Random Sampling Errors in CO2 Fluxes Measured by the Open-path Eddy Covariance Method and Their Influence on Estimating Annual Carbon Budget
Journal of Agricultural Meteorology
Error assessment of measured CO 2 fluxes is essential both to evaluate the annual carbon budgets of flux study sites and to decide whether individual half-hourly fluxes may be accepted for further analysis. In this paper, we focus on random sampling errors in CO 2 fluxes measured at a rice field using the open-path eddy covariance method. We investigate: (1) the propagation of random sampling errors stemming from the density corrections required with this method, and (2) the influences of the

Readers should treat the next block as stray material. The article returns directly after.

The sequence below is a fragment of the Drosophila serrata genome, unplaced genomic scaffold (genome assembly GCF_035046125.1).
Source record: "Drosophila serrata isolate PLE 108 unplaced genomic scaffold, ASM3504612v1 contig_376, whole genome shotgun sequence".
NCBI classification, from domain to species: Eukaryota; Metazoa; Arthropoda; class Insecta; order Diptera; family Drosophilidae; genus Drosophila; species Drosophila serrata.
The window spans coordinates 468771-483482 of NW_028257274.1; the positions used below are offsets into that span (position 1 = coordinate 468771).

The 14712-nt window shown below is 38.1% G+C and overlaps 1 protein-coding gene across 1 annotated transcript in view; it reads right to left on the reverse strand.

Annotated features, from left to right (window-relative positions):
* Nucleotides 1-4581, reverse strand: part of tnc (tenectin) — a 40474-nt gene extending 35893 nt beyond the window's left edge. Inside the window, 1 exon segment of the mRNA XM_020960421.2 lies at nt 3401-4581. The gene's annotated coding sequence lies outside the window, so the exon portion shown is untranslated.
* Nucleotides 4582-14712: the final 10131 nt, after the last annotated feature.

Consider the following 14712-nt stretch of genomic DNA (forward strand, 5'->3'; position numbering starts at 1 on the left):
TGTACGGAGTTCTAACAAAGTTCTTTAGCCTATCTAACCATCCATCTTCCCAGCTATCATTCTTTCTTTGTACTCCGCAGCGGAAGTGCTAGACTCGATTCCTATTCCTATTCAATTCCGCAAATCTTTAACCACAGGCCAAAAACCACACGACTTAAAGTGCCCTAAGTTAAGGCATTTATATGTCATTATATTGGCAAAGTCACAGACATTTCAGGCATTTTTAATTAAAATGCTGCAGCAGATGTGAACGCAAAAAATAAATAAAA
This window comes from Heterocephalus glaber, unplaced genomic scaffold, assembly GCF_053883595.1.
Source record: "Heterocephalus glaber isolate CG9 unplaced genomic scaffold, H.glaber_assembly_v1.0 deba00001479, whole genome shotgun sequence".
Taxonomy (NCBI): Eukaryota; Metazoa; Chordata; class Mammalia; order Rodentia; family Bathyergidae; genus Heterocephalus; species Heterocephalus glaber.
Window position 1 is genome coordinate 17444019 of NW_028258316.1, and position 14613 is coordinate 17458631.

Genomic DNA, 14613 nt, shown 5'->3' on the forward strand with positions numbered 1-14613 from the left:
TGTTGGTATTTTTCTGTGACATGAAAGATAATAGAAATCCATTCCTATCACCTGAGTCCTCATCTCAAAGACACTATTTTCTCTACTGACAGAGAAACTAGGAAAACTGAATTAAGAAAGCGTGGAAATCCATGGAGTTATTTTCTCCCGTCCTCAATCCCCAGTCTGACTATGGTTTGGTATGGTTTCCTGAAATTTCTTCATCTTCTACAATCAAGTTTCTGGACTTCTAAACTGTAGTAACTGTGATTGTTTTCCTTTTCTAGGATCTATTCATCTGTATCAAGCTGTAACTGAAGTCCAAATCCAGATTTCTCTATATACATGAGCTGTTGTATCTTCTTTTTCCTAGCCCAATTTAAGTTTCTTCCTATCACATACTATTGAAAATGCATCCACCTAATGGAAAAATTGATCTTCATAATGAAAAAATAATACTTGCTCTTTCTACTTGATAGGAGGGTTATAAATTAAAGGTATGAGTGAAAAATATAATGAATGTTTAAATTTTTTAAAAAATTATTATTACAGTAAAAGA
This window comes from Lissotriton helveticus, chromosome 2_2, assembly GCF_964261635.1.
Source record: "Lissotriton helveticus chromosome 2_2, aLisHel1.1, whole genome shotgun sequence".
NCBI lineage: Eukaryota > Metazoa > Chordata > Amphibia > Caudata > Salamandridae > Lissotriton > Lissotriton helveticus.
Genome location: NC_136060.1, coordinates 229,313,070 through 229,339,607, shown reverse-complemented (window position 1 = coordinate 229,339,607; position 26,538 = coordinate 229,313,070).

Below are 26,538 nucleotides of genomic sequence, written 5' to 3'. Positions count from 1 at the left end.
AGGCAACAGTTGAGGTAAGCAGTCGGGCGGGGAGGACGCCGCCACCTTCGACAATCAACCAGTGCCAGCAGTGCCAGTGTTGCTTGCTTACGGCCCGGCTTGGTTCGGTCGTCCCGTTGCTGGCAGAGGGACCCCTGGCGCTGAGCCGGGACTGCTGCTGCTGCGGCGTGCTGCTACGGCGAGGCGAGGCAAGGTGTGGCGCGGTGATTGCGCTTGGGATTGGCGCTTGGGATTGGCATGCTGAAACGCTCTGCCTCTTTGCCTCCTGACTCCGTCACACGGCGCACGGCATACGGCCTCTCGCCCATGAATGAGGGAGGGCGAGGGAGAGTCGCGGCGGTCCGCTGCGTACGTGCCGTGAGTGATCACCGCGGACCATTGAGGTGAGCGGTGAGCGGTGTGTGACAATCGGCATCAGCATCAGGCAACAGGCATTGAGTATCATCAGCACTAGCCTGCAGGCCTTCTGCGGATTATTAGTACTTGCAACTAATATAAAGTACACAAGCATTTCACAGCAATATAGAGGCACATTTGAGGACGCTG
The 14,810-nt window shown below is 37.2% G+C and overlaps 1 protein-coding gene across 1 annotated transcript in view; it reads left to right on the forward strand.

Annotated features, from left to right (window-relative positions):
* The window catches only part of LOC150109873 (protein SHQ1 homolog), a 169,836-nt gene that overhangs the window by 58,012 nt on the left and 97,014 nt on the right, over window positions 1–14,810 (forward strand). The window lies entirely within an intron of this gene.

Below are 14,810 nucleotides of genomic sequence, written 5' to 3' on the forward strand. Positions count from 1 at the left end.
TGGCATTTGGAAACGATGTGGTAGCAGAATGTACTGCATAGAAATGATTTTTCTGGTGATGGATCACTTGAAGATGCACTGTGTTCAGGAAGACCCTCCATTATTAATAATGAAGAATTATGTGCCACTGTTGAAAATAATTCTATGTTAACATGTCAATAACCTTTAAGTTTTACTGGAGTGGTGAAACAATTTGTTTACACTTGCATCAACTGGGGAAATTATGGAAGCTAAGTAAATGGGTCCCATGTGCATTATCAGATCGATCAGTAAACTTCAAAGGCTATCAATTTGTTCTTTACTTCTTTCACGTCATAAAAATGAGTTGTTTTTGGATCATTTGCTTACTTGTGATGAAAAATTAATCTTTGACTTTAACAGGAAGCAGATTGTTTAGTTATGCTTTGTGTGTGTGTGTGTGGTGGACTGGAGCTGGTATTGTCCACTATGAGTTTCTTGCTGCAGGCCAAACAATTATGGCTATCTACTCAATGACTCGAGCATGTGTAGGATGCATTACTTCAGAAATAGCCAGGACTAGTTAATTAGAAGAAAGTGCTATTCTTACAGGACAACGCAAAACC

... influences of the errors in half-hourly CO 2 fluxes on evaluations of the annual carbon budget. The CO 2 flux with density corrections is the sum of raw CO 2 flux and correction terms resulting from sensible and latent heat fluxes. Each flux has its own random sampling error. We first calculated the errors of the individual terms as the square root of the variance of the relevant covariance. Then we calculated the error in the corrected CO 2 flux based on a general error propagation rule. The influence of the random sampling error became important when the corrected CO 2 flux was close to zero and the sensible heat flux was large. The random sampling error in the corrected CO 2 flux was about 10 of its magnitude under favorable measurement conditions, but an error of around 0.5 to 1.0 µmol m -2 s -1 remained even when the corrected CO 2 flux was zero. These results may be utilized for post-processing of data, such as in quality control tests, and subsequent data analyses. The annual accumulation of CO 2 flux observed at the study site showed a CO 2 sink of about 200 to 300 g C m -2 yr -1 . The random sampling error for the annual flux, however, was 1 to 2 of the flux magnitude since the summation of large numbers of half-hourly random sampling errors followed the error propagation rule. This effect demonstrates one of the advantages of estimating the annual carbon budget using the eddy covariance method.